While many Armenians in the Diaspora snub the Armenia Diaspora conclaves, whose sixth session will take place on September 18-20, 2017, 1,700 Armenians from around the world have registered to participate. This means that large numbers find a value in holding and in participating in those gatherings. Therefore, the truth lies somewhere in between.
Those who have contributed to the homeland in substantive ways seldom appear at these conclaves — benefactors who contribute to the tune of millions, technology experts, successful entrepreneurs who have set up projects in Armenia, respected writers, people in the creative and performing arts who have achieved fame around the world, people of Armenian origin who hold government positions in foreign countries and famous newscasters and anchormen in the foreign media.
The goal of the organizers, perhaps, should be to target that category of people rather than holding an open forum for every participant to feel important. But certainly, the participants do talk about the areas outlined above — and they talk a lot. Doers are not there but talkers are there in abundance.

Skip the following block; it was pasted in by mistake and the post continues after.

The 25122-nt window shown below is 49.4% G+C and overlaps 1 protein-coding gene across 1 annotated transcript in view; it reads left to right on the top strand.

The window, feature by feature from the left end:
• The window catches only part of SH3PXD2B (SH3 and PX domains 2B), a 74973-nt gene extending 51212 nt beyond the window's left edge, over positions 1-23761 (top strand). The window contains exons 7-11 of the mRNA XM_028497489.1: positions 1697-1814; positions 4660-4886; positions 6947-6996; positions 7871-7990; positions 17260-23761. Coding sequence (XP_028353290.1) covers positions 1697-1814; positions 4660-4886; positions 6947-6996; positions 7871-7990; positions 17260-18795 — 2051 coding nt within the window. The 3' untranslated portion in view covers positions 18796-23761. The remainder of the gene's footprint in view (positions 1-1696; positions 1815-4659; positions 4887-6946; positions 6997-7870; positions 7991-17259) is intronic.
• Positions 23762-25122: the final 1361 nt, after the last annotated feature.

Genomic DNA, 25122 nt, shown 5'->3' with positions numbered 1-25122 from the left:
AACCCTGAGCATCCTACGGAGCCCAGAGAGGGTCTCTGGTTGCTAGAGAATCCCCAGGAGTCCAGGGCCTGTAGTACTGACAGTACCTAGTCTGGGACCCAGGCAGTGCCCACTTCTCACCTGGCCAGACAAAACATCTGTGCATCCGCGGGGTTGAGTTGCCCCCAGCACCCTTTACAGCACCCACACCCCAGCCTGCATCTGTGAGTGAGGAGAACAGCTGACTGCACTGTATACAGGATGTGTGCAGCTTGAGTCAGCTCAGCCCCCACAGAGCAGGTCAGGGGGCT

We do not intend to tackle the issue with sarcasm, because we appreciate the cognitive value of the endeavor. Since the collapse of the Soviet Empire, Armenians around the world and in Armenia have been engaged in a diligent effort to get to know each other and thereby create a common level of understanding and cooperation in helping the homeland and using that homeland as a resource to preserve and to regenerate their identity. That is why the organizers of the conclave have adopted a motto which translates to: “Mutual confidence, unity and responsibility.” This goal certainly implies that there still is room for improvement in developing mutual trust.
The two-day gathering proposes an ambitious program which is well-structured with the following specialized areas:
- Major goals for Armenia’s development. This topic includes foreign investments, promoting tourism and cooperation in business.
- Security concerns in the face of modern challenges — the emphasis is on Armenia’s defense and the violability of border towns and villages.
III. Armenia’s foreign policy, on whose agenda the major issues are Karabakh conflict and the international recognition of the Armenian Genocide.
- Preservation of the Armenian identity through language, literature and culture.